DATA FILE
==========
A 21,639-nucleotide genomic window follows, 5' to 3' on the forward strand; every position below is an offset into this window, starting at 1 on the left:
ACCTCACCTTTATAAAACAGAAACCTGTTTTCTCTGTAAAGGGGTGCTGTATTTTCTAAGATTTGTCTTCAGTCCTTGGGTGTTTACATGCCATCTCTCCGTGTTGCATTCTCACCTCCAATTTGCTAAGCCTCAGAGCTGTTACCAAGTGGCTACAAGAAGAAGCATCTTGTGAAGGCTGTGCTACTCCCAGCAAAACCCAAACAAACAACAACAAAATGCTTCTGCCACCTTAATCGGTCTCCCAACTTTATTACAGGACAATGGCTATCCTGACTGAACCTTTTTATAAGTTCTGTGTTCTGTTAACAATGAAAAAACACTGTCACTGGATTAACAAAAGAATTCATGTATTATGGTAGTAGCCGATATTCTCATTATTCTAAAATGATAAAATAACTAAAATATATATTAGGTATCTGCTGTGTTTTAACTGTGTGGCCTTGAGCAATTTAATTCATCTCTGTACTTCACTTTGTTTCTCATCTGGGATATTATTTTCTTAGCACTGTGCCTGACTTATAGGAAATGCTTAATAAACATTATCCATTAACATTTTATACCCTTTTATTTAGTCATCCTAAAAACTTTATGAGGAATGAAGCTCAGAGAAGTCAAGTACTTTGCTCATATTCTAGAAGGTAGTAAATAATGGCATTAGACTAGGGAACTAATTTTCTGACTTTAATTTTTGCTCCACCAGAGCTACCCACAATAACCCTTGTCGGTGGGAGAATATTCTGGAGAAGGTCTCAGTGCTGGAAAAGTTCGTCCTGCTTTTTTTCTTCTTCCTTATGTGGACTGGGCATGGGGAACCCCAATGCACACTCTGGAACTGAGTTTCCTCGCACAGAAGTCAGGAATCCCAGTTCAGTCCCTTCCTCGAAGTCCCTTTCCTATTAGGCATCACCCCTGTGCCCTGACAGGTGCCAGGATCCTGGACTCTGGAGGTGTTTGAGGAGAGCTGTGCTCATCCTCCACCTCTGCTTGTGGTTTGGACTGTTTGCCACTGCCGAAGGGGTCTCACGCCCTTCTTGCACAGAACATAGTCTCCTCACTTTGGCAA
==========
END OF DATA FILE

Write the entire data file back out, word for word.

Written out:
A 21,639-nucleotide genomic window follows, 5' to 3' on the forward strand; every position below is an offset into this window, starting at 1 on the left:
ACCTCACCTTTATAAAACAGAAACCTGTTTTCTCTGTAAAGGGGTGCTGTATTTTCTAAGATTTGTCTTCAGTCCTTGGGTGTTTACATGCCATCTCTCCGTGTTGCATTCTCACCTCCAATTTGCTAAGCCTCAGAGCTGTTACCAAGTGGCTACAAGAAGAAGCATCTTGTGAAGGCTGTGCTACTCCCAGCAAAACCCAAACAAACAACAACAAAATGCTTCTGCCACCTTAATCGGTCTCCCAACTTTATTACAGGACAATGGCTATCCTGACTGAACCTTTTTATAAGTTCTGTGTTCTGTTAACAATGAAAAAACACTGTCACTGGATTAACAAAAGAATTCATGTATTATGGTAGTAGCCGATATTCTCATTATTCTAAAATGATAAAATAACTAAAATATATATTAGGTATCTGCTGTGTTTTAACTGTGTGGCCTTGAGCAATTTAATTCATCTCTGTACTTCACTTTGTTTCTCATCTGGGATATTATTTTCTTAGCACTGTGCCTGACTTATAGGAAATGCTTAATAAACATTATCCATTAACATTTTATACCCTTTTATTTAGTCATCCTAAAAACTTTATGAGGAATGAAGCTCAGAGAAGTCAAGTACTTTGCTCATATTCTAGAAGGTAGTAAATAATGGCATTAGACTAGGGAACTAATTTTCTGACTTTAATTTTTGCTCCACCAGAGCTACCCACAATAACCCTTGTCGGTGGGAGAATATTCTGGAGAAGGTCTCAGTGCTGGAAAAGTTCGTCCTGCTTTTTTTCTTCTTCCTTATGTGGACTGGGCATGGGGAACCCCAATGCACACTCTGGAACTGAGTTTCCTCGCACAGAAGTCAGGAATCCCAGTTCAGTCCCTTCCTCGAAGTCCCTTTCCTATTAGGCATCACCCCTGTGCCCTGACAGGTGCCAGGATCCTGGACTCTGGAGGTGTTTGAGGAGAGCTGTGCTCATCCTCCACCTCTGCTTGTGGTTTGGACTGTTTGCCACTGCCGAAGGGGTCTCACGCCCTTCTTGCACAGAACATAGTCTCCTCACTTTGGCAA